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Leaving LIBOR:
A Landmark Transition

The move away from the London Interbank Offered Rate (LIBOR) is a global phenomenon that has the financial industry mobilizing ahead of a looming deadline.

Updated: October 1, 2021

Industry developments

  • On September 29, FCA released a statement regarding the use of Synthetic LIBOR. FCA will require the benchmark administrator to publish 1, 3, and 6 month GPB and Japanese yen LIBOR settings under a ‘synthetic’ methodology in 2022 to be used in some legacy contracts. It is important to note that Synthetic LIBOR will not be used in new business. Along with the statement, FCA also published a Consultation Paper regarding FCA’s proposed decision on which legacy contracts can use synthetic LIBOR rates. FCA proposes:

    • “to permit legacy use of these 6 LIBOR settings in all contracts except cleared derivatives (whether directly or indirectly cleared)” under Article 23C of UK BMR.
    • “to prohibit new use of the 5 remaining US dollar LIBOR settings from end-2021” except for permitted use cases (e.g. risk management of existing positions) under Article 21A of UK BMR.
    • Proposals apply to entities and contracts in scope of UK BMR only.

    Responses for the consultation are due to the FCA by October 20, 2021. The FCA will specify before year-end which legacy contracts are permitted to use synthetic LIBOR rates.

  • On September 29, Bank of Japan (BoJ) released a Public Consultation on the Treatment of Tough Legacy Contracts in Japan. BoJ proposed the use of synthetic LIBOR in tough legacy contracts (loans and bonds only) where:

    • Parties are unable to agree insertion of fallbacks or active conversion by end 2021 and;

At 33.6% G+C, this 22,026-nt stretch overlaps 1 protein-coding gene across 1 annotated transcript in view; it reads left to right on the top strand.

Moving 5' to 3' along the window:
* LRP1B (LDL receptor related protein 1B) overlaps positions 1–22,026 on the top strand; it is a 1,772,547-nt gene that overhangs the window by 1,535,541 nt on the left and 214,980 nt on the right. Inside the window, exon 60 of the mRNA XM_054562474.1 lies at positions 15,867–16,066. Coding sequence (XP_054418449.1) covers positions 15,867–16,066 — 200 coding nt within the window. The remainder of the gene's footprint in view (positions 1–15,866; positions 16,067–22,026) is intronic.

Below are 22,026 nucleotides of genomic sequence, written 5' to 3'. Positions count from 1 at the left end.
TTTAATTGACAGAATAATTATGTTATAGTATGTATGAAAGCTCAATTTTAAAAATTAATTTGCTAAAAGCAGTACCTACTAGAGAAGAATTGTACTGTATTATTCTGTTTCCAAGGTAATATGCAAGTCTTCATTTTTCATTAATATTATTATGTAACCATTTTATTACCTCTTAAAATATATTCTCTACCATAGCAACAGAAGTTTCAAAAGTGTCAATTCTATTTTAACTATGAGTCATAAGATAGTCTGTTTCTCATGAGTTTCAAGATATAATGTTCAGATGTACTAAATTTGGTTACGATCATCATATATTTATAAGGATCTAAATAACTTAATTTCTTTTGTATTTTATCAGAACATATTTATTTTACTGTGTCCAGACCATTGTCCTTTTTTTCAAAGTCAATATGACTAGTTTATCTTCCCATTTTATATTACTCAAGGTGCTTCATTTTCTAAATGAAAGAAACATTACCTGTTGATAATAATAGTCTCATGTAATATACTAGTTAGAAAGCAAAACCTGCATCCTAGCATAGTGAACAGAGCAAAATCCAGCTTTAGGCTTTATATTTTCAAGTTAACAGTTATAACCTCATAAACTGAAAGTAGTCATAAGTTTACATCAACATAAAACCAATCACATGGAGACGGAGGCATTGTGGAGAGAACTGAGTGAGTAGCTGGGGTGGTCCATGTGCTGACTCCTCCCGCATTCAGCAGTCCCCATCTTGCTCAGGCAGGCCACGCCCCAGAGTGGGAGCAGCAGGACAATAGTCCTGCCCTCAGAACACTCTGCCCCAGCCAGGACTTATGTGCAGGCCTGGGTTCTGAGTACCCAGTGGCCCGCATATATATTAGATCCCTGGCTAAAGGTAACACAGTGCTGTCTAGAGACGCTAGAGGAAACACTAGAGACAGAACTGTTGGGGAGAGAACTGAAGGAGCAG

• Lender / Issuer has endeavored to amend the contract via good faith discussions or consent mechanisms
    • Proposals apply to existing contracts for loans and bonds that reference JPY LIBOR under the governing Japanese law.

    Responses for the consultation are due to the BoJ by October 19, 2021.

  • On September 10, Ford became the first U.S. company to issue a SOFR loan in the replacement for the LIBOR benchmark reference rate, which is being phased out at the end of this year. The syndicated loan was led by J.P. Morgan.

  • CME announced on September 8 that CME Term SOFR rates are now available for licensing for use in OTC derivatives (e.g., structured products, swaps, security-based swaps, forwards, portfolios, warrants, options and repos and other similar derivatives instruments) for end user hedging against exposure for cash market products that references the same CME Term SOFR rate, this is in line with the ARRC best Practice Recommendations Related to Scope of Use of the Term Rate.

  • On September 8, The International Organization of Securities Commissions (IOSCO) published a Statement on Credit Sensitive Rates, reiterating the importance of focusing on the robust alternative financial benchmarks such as Risk free Rates during LIBOR transition rather than the credit sensitive rates. IOSCO also highlighted that the alternative benchmarks needs to be compliant with the IOSCO Principles on Financial Benchmarks.

  • On August 27, ARRC updated their Frequently Asked Questions clarifying the definition of end-user and what is expected for use of the SOFR Term Rate in end-user facing derivatives. The ARRC considers an “end user to be a direct party or guarantor to a new SOFR Term Rate business loan or securitization linked to SOFR Term Rate assets, or to a legacy LIBOR product that has converted to the SOFR Term Rate through contractual fallback language or legislation.”

  • On August 11, Refinitiv launched USD IBOR Cash Fallbacks prototype rate, following ARRC’s announcement that it selected Refinitiv as Publisher of its Spread Adjustment Rates for Cash Products. The rate is intended to support market participants (lenders and borrowers) with their transition away from LIBOR.